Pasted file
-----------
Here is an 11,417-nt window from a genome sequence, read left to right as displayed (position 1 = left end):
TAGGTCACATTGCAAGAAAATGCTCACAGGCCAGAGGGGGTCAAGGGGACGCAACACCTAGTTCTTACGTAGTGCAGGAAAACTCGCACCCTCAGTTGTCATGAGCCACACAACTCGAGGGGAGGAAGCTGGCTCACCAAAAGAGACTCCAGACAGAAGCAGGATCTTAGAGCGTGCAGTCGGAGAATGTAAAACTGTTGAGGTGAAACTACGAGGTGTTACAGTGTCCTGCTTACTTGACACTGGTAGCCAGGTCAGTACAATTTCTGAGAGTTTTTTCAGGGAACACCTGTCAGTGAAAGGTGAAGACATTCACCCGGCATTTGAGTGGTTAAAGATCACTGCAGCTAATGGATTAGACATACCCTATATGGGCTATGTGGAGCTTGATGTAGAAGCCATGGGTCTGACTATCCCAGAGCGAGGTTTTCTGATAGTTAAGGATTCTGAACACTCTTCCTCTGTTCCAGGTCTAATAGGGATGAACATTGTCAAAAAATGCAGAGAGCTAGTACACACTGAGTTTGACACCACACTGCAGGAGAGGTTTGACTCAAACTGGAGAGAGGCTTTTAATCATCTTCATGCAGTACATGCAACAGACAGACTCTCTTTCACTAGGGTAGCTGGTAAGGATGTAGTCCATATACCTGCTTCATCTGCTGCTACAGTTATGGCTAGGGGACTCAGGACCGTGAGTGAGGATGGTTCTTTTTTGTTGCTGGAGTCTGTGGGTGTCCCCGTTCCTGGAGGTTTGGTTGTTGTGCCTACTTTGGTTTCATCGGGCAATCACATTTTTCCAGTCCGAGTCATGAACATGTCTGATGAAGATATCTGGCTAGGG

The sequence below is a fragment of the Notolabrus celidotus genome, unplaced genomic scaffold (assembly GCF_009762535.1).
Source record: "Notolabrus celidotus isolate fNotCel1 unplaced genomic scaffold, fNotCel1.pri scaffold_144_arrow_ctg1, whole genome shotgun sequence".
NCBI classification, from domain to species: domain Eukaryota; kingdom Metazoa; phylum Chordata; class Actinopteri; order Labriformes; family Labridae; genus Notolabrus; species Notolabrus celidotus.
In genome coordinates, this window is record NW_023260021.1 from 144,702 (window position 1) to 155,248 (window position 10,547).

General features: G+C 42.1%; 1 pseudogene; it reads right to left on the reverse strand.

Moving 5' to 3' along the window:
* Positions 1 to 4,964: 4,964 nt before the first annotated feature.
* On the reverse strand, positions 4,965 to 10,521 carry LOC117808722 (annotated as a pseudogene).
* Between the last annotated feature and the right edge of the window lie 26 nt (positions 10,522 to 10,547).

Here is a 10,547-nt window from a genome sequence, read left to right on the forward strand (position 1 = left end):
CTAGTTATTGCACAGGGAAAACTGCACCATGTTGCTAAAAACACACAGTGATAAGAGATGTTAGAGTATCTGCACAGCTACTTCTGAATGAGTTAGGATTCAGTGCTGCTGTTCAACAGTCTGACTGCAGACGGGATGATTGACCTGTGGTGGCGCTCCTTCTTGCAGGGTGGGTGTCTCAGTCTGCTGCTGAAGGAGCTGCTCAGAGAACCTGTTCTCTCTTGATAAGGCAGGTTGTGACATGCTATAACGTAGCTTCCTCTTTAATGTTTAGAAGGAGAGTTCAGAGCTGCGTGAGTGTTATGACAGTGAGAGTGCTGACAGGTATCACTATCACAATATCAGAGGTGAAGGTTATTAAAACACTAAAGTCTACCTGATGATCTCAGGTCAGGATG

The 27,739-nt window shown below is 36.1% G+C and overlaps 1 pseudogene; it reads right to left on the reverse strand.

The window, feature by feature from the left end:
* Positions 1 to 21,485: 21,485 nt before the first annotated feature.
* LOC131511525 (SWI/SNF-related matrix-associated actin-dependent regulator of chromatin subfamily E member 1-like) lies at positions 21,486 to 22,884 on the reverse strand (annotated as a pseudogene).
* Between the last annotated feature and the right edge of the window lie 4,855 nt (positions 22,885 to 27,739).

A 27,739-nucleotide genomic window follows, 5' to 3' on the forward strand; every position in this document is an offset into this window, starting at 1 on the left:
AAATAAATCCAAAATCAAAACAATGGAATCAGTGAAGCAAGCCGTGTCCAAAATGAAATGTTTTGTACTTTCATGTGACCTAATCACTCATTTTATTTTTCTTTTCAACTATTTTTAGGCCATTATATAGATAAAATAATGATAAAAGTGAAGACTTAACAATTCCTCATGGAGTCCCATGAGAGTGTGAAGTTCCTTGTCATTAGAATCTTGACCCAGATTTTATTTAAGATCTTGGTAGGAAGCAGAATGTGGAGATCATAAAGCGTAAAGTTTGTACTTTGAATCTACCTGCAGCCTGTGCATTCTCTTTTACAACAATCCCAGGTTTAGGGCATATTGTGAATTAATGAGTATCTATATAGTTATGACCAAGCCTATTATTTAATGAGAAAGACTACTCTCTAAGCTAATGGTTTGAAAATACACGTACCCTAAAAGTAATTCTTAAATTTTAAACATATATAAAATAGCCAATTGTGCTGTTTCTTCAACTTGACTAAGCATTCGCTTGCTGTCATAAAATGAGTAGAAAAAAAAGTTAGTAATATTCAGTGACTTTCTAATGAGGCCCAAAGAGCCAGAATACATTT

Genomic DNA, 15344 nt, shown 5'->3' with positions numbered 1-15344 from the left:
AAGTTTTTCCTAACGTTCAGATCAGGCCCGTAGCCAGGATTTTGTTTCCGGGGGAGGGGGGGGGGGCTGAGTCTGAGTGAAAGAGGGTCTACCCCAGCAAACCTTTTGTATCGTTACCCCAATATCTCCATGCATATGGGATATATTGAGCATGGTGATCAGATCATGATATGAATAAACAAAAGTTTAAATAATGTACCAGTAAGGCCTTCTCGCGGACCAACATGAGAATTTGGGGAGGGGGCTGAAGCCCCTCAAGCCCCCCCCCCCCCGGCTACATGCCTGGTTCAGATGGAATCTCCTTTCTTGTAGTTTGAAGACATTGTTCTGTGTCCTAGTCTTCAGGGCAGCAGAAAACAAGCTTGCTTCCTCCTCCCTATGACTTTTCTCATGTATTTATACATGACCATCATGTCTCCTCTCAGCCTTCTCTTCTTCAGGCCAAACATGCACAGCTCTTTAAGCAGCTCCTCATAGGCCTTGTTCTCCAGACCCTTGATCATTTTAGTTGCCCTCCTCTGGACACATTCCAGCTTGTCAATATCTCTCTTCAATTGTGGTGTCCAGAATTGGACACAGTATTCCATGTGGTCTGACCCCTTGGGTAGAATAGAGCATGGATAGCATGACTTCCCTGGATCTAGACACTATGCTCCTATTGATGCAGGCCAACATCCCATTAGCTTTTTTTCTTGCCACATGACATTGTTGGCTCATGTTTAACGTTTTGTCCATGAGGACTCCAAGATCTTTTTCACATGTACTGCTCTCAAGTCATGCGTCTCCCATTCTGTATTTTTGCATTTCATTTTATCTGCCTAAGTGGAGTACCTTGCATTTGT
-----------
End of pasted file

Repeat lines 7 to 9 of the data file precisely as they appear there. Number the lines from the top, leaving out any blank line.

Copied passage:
General features: G+C 42.1%; 1 pseudogene; it reads right to left on the reverse strand.

Moving 5' to 3' along the window:
* Positions 1 to 4,964: 4,964 nt before the first annotated feature.